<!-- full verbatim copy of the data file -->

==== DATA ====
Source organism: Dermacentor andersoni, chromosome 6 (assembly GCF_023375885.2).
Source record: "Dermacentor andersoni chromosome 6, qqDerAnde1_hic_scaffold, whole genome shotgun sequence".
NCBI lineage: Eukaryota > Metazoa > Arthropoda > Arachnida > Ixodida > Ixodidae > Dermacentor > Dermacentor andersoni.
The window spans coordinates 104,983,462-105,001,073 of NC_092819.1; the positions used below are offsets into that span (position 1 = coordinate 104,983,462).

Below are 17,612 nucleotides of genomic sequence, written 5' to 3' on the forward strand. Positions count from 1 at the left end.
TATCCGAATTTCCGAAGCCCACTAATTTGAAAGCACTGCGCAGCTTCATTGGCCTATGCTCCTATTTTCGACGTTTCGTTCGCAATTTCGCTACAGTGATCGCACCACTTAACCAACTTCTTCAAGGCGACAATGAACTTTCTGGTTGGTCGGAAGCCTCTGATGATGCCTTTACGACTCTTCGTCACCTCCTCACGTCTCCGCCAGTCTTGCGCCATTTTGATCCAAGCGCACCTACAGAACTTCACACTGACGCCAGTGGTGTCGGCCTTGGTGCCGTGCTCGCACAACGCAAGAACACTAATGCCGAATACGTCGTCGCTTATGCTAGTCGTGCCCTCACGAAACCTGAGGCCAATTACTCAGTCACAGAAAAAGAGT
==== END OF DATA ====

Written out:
Source organism: Dermacentor andersoni, chromosome 6 (assembly GCF_023375885.2).
Source record: "Dermacentor andersoni chromosome 6, qqDerAnde1_hic_scaffold, whole genome shotgun sequence".
NCBI lineage: Eukaryota > Metazoa > Arthropoda > Arachnida > Ixodida > Ixodidae > Dermacentor > Dermacentor andersoni.
The window spans coordinates 104,983,462-105,001,073 of NC_092819.1; the positions used below are offsets into that span (position 1 = coordinate 104,983,462).

Below are 17,612 nucleotides of genomic sequence, written 5' to 3' on the forward strand. Positions count from 1 at the left end.
TATCCGAATTTCCGAAGCCCACTAATTTGAAAGCACTGCGCAGCTTCATTGGCCTATGCTCCTATTTTCGACGTTTCGTTCGCAATTTCGCTACAGTGATCGCACCACTTAACCAACTTCTTCAAGGCGACAATGAACTTTCTGGTTGGTCGGAAGCCTCTGATGATGCCTTTACGACTCTTCGTCACCTCCTCACGTCTCCGCCAGTCTTGCGCCATTTTGATCCAAGCGCACCTACAGAACTTCACACTGACGCCAGTGGTGTCGGCCTTGGTGCCGTGCTCGCACAACGCAAGAACACTAATGCCGAATACGTCGTCGCTTATGCTAGTCGTGCCCTCACGAAACCTGAGGCCAATTACTCAGTCACAGAAAAAGAGT